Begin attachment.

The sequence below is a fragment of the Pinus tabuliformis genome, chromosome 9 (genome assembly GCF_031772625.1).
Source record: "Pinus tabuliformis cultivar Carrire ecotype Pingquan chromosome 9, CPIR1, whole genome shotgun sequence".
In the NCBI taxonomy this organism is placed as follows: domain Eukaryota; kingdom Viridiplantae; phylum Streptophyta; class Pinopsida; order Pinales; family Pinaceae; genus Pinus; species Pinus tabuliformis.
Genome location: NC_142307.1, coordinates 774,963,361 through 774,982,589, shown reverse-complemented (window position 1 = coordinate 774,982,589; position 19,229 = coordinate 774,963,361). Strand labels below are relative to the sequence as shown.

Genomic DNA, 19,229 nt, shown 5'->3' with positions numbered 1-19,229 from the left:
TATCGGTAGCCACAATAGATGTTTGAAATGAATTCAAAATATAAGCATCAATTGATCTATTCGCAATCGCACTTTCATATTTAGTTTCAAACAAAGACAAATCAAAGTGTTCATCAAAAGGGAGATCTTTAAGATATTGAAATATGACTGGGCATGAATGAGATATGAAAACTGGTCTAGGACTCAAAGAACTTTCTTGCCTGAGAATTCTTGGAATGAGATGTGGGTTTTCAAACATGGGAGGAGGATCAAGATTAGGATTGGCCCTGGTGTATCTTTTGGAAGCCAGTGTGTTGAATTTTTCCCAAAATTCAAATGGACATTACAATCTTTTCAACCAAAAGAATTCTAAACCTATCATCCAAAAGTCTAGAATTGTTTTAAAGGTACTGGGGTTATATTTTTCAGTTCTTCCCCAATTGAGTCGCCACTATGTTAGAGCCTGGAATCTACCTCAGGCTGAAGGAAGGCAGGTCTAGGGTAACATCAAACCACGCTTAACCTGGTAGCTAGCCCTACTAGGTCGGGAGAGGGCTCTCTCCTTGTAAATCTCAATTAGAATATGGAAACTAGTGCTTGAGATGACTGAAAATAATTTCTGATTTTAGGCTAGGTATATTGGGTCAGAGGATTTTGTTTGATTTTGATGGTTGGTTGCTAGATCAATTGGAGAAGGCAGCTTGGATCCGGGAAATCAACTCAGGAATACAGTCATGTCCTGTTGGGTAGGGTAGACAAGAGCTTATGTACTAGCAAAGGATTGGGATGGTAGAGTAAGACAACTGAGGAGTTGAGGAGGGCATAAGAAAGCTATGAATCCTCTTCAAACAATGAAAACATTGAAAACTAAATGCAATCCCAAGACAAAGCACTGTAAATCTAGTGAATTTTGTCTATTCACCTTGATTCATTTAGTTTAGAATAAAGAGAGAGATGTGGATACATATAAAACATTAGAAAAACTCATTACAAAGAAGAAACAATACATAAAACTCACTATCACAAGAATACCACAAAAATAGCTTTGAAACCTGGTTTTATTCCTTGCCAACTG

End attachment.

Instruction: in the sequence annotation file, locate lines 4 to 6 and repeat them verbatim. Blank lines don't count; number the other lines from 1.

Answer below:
Genome location: NC_142307.1, coordinates 774,963,361 through 774,982,589, shown reverse-complemented (window position 1 = coordinate 774,982,589; position 19,229 = coordinate 774,963,361). Strand labels below are relative to the sequence as shown.

Genomic DNA, 19,229 nt, shown 5'->3' with positions numbered 1-19,229 from the left:
TATCGGTAGCCACAATAGATGTTTGAAATGAATTCAAAATATAAGCATCAATTGATCTATTCGCAATCGCACTTTCATATTTAGTTTCAAACAAAGACAAATCAAAGTGTTCATCAAAAGGGAGATCTTTAAGATATTGAAATATGACTGGGCATGAATGAGATATGAAAACTGGTCTAGGACTCAAAGAACTTTCTTGCCTGAGAATTCTTGGAATGAGATGTGGGTTTTCAAACATGGGAGGAGGATCAAGATTAGGATTGGCCCTGGTGTATCTTTTGGAAGCCAGTGTGTTGAATTTTTCCCAAAATTCAAATGGACATTACAATCTTTTCAACCAAAAGAATTCTAAACCTATCATCCAAAAGTCTAGAATTGTTTTAAAGGTACTGGGGTTATATTTTTCAGTTCTTCCCCAATTGAGTCGCCACTATGTTAGAGCCTGGAATCTACCTCAGGCTGAAGGAAGGCAGGTCTAGGGTAACATCAAACCACGCTTAACCTGGTAGCTAGCCCTACTAGGTCGGGAGAGGGCTCTCTCCTTGTAAATCTCAATTAGAATATGGAAACTAGTGCTTGAGATGACTGAAAATAATTTCTGATTTTAGGCTAGGTATATTGGGTCAGAGGATTTTGTTTGATTTTGATGGTTGGTTGCTAGATCAATTGGAGAAGGCAGCTTGGATCCGGGAAATCAACTCAGGAATACAGTCATGTCCTGTTGGGTAGGGTAGACAAGAGCTTATGTACTAGCAAAGGATTGGGATGGTAGAGTAAGACAACTGAGGAGTTGAGGAGGGCATAAGAAAGCTATGAATCCTCTTCAAACAATGAAAACATTGAAAACTAAATGCAATCCCAAGACAAAGCACTGTAAATCTAGTGAATTTTGTCTATTCACCTTGATTCATTTAGTTTAGAATAAAGAGAGAGATGTGGATACATATAAAACATTAGAAAAACTCATTACAAAGAAGAAACAATACATAAAACTCACTATCACAAGAATACCACAAAAATAGCTTTGAAACCTGGTTTTATTCCTTGCCAACTG